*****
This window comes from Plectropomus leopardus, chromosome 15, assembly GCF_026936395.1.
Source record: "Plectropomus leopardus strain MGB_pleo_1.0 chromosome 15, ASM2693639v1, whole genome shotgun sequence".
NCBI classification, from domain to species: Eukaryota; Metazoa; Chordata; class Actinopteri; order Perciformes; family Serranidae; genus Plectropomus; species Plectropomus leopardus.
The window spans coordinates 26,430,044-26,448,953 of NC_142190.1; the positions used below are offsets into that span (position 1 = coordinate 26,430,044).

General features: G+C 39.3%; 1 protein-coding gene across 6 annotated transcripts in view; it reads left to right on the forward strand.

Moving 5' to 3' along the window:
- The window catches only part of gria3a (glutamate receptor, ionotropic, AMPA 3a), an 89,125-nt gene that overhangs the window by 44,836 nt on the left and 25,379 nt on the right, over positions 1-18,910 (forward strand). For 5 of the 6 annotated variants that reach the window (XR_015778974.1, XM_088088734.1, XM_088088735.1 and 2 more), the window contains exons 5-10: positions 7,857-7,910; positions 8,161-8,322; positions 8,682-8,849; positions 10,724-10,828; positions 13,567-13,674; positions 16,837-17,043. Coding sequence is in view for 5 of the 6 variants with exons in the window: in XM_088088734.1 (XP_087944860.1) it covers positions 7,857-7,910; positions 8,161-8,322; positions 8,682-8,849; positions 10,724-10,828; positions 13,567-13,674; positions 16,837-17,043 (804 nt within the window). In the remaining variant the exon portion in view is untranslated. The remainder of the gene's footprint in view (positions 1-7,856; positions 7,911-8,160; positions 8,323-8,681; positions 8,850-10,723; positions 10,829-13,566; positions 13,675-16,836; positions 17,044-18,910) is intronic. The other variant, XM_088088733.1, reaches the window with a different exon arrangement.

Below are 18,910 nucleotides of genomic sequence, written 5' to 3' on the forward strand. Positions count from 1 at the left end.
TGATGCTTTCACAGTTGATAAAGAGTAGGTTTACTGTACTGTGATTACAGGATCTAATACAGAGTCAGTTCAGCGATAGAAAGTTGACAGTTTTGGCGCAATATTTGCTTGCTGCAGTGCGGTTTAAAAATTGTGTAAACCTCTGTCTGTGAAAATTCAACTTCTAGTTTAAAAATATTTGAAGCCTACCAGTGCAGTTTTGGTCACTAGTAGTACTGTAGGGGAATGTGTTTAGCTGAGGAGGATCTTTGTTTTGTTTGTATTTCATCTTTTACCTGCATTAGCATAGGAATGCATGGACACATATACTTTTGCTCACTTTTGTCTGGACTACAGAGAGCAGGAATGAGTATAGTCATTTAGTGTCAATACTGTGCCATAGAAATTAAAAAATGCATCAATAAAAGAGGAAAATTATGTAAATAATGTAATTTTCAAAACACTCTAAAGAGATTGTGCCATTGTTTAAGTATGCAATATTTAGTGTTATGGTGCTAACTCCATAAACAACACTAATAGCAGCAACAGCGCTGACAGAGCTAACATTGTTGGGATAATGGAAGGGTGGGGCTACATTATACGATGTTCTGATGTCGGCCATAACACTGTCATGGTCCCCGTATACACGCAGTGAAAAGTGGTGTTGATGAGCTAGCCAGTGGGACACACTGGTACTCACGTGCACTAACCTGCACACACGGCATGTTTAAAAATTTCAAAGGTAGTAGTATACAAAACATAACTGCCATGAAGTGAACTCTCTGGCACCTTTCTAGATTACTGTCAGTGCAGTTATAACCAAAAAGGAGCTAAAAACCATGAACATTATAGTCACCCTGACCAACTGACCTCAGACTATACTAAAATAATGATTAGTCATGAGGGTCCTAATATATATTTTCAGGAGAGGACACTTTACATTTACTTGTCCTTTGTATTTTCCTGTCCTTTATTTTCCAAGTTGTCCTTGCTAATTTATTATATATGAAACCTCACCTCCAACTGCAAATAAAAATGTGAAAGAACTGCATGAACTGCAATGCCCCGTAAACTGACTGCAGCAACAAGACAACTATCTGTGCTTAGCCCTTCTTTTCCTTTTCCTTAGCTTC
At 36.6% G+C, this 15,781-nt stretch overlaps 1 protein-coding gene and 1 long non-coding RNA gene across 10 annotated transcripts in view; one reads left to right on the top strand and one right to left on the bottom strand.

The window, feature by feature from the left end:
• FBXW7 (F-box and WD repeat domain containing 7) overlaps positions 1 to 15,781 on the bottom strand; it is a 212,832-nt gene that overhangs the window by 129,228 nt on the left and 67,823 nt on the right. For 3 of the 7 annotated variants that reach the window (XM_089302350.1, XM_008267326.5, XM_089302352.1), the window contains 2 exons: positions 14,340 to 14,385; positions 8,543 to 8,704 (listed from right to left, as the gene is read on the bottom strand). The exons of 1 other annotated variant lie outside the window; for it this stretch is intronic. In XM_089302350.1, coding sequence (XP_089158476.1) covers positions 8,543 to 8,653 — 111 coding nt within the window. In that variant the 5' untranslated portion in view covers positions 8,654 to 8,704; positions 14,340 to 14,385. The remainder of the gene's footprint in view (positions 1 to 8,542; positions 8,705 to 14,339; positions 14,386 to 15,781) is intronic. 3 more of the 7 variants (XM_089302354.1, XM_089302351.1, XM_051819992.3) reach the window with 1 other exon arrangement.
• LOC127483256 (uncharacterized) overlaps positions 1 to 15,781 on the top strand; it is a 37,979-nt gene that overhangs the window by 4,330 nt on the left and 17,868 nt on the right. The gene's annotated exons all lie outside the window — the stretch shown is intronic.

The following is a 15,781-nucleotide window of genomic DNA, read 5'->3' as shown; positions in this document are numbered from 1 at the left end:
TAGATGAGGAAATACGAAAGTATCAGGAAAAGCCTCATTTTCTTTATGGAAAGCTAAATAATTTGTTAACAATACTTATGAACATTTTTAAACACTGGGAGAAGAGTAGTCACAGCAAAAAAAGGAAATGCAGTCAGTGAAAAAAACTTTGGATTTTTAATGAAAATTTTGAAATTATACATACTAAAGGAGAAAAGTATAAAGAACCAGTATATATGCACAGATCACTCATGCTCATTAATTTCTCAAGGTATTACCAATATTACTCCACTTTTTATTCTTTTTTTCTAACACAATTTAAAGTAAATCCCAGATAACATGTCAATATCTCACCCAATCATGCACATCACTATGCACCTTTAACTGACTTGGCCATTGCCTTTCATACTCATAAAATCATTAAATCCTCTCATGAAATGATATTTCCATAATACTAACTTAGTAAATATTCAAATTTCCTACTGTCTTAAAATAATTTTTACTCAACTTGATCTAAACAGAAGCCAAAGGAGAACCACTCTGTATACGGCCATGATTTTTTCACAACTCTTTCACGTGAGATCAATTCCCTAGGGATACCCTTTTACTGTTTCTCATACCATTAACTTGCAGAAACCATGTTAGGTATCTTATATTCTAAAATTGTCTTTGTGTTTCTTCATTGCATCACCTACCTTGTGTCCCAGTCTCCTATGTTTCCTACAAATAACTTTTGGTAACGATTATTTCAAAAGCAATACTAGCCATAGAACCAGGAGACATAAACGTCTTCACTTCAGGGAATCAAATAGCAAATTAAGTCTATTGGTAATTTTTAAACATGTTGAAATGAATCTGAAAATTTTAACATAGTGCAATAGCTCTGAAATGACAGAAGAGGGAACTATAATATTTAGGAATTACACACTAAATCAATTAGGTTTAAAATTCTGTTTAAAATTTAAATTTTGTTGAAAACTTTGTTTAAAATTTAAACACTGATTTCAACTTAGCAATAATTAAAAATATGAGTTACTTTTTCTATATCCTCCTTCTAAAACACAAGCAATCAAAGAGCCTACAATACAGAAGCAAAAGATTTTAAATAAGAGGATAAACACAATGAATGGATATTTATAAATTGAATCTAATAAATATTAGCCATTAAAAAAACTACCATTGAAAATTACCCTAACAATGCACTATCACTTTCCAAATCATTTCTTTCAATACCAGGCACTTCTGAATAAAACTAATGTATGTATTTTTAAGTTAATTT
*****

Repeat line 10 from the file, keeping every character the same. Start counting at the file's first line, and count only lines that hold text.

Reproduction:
At 36.6% G+C, this 15,781-nt stretch overlaps 1 protein-coding gene and 1 long non-coding RNA gene across 10 annotated transcripts in view; one reads left to right on the top strand and one right to left on the bottom strand.